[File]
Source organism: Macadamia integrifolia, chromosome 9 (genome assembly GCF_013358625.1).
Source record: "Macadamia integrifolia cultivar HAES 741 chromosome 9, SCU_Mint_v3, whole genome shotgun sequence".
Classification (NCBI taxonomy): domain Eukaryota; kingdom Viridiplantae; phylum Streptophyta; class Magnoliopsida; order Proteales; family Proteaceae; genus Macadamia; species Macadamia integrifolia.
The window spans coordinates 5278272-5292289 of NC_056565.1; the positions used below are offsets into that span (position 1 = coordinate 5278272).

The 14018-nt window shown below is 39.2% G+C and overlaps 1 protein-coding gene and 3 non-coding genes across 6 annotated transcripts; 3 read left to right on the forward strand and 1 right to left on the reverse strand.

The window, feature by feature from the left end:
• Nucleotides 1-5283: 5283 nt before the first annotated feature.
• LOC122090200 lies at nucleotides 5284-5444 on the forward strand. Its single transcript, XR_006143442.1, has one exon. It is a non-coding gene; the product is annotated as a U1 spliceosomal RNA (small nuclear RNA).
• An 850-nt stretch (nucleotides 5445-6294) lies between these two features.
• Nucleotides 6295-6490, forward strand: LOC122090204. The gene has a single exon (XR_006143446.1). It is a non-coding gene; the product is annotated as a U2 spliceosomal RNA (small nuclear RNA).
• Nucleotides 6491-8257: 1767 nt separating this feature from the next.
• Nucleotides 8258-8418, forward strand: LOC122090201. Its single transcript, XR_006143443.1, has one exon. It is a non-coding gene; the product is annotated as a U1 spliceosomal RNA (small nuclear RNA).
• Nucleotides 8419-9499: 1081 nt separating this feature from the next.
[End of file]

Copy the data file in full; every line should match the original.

Source organism: Macadamia integrifolia, chromosome 9 (genome assembly GCF_013358625.1).
Source record: "Macadamia integrifolia cultivar HAES 741 chromosome 9, SCU_Mint_v3, whole genome shotgun sequence".
Classification (NCBI taxonomy): domain Eukaryota; kingdom Viridiplantae; phylum Streptophyta; class Magnoliopsida; order Proteales; family Proteaceae; genus Macadamia; species Macadamia integrifolia.
The window spans coordinates 5278272-5292289 of NC_056565.1; the positions used below are offsets into that span (position 1 = coordinate 5278272).

The 14018-nt window shown below is 39.2% G+C and overlaps 1 protein-coding gene and 3 non-coding genes across 6 annotated transcripts; 3 read left to right on the forward strand and 1 right to left on the reverse strand.

The window, feature by feature from the left end:
• Nucleotides 1-5283: 5283 nt before the first annotated feature.
• LOC122090200 lies at nucleotides 5284-5444 on the forward strand. Its single transcript, XR_006143442.1, has one exon. It is a non-coding gene; the product is annotated as a U1 spliceosomal RNA (small nuclear RNA).
• An 850-nt stretch (nucleotides 5445-6294) lies between these two features.
• Nucleotides 6295-6490, forward strand: LOC122090204. The gene has a single exon (XR_006143446.1). It is a non-coding gene; the product is annotated as a U2 spliceosomal RNA (small nuclear RNA).
• Nucleotides 6491-8257: 1767 nt separating this feature from the next.
• Nucleotides 8258-8418, forward strand: LOC122090201. Its single transcript, XR_006143443.1, has one exon. It is a non-coding gene; the product is annotated as a U1 spliceosomal RNA (small nuclear RNA).
• Nucleotides 8419-9499: 1081 nt separating this feature from the next.